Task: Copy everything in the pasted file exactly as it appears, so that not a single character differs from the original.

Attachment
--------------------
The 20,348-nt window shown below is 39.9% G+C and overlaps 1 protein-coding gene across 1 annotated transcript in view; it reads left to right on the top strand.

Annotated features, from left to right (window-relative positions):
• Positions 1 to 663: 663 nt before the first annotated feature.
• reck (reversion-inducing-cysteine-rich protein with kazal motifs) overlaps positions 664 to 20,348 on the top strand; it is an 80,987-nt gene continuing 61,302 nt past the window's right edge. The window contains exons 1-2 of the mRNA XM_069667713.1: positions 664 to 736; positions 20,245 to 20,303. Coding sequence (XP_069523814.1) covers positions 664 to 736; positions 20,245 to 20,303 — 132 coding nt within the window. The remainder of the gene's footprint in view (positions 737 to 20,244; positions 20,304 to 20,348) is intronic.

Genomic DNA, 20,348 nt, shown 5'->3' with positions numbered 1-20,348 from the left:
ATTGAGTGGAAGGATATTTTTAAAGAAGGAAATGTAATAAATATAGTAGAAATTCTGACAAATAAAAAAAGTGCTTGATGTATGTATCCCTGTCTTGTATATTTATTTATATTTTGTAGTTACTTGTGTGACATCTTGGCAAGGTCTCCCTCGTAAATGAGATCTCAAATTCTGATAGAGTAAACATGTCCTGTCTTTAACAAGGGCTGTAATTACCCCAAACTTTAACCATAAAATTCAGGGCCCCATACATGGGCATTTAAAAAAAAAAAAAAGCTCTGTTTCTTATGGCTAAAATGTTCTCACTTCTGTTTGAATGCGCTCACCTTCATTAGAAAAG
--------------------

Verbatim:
The 20,348-nt window shown below is 39.9% G+C and overlaps 1 protein-coding gene across 1 annotated transcript in view; it reads left to right on the top strand.

Annotated features, from left to right (window-relative positions):
• Positions 1 to 663: 663 nt before the first annotated feature.
• reck (reversion-inducing-cysteine-rich protein with kazal motifs) overlaps positions 664 to 20,348 on the top strand; it is an 80,987-nt gene continuing 61,302 nt past the window's right edge. The window contains exons 1-2 of the mRNA XM_069667713.1: positions 664 to 736; positions 20,245 to 20,303. Coding sequence (XP_069523814.1) covers positions 664 to 736; positions 20,245 to 20,303 — 132 coding nt within the window. The remainder of the gene's footprint in view (positions 737 to 20,244; positions 20,304 to 20,348) is intronic.

Genomic DNA, 20,348 nt, shown 5'->3' with positions numbered 1-20,348 from the left:
ATTGAGTGGAAGGATATTTTTAAAGAAGGAAATGTAATAAATATAGTAGAAATTCTGACAAATAAAAAAAGTGCTTGATGTATGTATCCCTGTCTTGTATATTTATTTATATTTTGTAGTTACTTGTGTGACATCTTGGCAAGGTCTCCCTCGTAAATGAGATCTCAAATTCTGATAGAGTAAACATGTCCTGTCTTTAACAAGGGCTGTAATTACCCCAAACTTTAACCATAAAATTCAGGGCCCCATACATGGGCATTTAAAAAAAAAAAAAAGCTCTGTTTCTTATGGCTAAAATGTTCTCACTTCTGTTTGAATGCGCTCACCTTCATTAGAAAAG